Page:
This comment was written by Thomas de Bruin, an intern with OLIRE.
On October 12th, 2020, the interim report of the Special Rapporteur on freedom of religion or belief, Ahmed Shaheed, was released.
In his report he focused on multiple aspects of the right to religious freedom and belief. The Special Rapporteur stated that, based on his findings, restrictions on freedom of religion are targeted forms of discrimination that persecute minority communities. Such restrictions are often accompanied by other forms of discrimination and human rights violations. These violations are usually caused by bias in state and non-state institutions and the absence of legislative frameworks to prevent or punish discrimination, hostility and violence based on religion or belief.
The Special Rapporteur further stated that to achieve many of the Sustainable Development Goals (SDG’s), it requires the elimination of discrimination and intolerance based on religion or belief in social, economic, cultural, and political life. He continues by stating that the strategies for advancing the SDGs should take a broad approach. While addressing the economic and material needs, the strategies should also address the socio-cultural and political-legal institutions which cause discrimination based on religion or belief.
Furthermore, the Special Rapporteur wants to stimulate governments to collect more data on freedom of religion and belief. This requires more institutional mechanisms for comprehensive monitoring and data collection.
We are convinced that the report addressed many vital issues within contemporary policies concerning freedom of religion and belief. However, in his report, the Special Rapporteur underestimates the role of non-state actors and their influence on freedom of religion and belief. Non-state actors in this case being paramilitary groups and organized crime.
Especially during the current pandemic, it has been reported that organized crime and paramilitary groups have taken advantage of the state of emergency to increase the power they have over certain communities. Particularly rural areas have been facing this problem and reports state that these groups in some cases take the role of the de facto government. This often limits the ability of religious groups to openly worship, observe, practice, or teach their religion or belief. Although the Special Rapporteur does briefly mention the issue in his report, the role of non-state actors is not touched up on in his recommendations, which we think, is a missed opportunity.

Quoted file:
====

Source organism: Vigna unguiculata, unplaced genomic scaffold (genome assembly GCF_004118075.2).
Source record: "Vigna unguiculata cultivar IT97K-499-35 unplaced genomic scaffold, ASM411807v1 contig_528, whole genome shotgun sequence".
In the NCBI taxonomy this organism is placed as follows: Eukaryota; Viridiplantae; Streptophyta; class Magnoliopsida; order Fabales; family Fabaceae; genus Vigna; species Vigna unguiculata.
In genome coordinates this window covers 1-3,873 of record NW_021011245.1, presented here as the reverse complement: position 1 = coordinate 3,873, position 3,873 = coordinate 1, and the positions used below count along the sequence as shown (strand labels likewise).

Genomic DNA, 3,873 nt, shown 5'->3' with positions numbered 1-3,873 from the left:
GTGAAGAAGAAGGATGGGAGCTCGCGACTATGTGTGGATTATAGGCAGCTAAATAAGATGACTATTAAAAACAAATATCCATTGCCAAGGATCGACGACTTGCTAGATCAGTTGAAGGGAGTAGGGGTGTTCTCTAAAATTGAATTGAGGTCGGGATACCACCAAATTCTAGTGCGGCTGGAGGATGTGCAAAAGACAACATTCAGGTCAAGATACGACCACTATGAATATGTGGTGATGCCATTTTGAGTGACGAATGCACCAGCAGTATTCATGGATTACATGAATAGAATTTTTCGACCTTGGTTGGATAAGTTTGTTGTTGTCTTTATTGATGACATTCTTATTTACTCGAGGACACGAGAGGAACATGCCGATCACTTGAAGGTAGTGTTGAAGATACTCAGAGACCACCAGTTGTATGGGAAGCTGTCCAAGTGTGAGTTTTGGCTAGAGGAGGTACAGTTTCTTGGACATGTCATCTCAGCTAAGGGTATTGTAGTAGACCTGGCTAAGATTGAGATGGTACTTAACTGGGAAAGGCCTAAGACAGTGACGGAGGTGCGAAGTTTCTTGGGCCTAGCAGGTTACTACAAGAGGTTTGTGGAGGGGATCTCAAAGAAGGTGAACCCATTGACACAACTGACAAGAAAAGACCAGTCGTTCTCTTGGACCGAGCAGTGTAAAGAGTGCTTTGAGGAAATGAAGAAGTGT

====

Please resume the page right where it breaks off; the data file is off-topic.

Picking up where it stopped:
Moreover, it is notable that the Special Rapporteur has little to report on Latin America. It is one of the regions where religion has a huge role in civil society, politics but also in economics. Moreover, it is remarkable because the right to religious freedom and belief in the region has been under pressure, due to either governmental interference or violence coming from organized crime or paramilitary groups. It seems that the Special Rapporteur has more attention for incidents occurring in Europe, the Middle East and Asia.
Also, in his report the Special rapporteur refers a lot to the actions of policymakers and what their negative role is in freedom of religion or belief. Nonetheless, he does not address this problem in the final recommendations. In many cases, policymakers have little understanding of what the concept of freedom of religion and belief entails in their specific field of work. Therefore, we believe that countries should make more efforts to train their policymakers to gain a better understanding on the concept. In doing so these policymakers become more aware of the effects of different kind of policies on religious freedom.
On the positive side, it is vital that religious freedom should not be addressed as something on its own but rather as something that is part of every aspect of civil society. We acknowledge that freedom of religion and belief is considered when creating strategies focused on obtaining the SDG’s. This has not been the case in earlier strategies.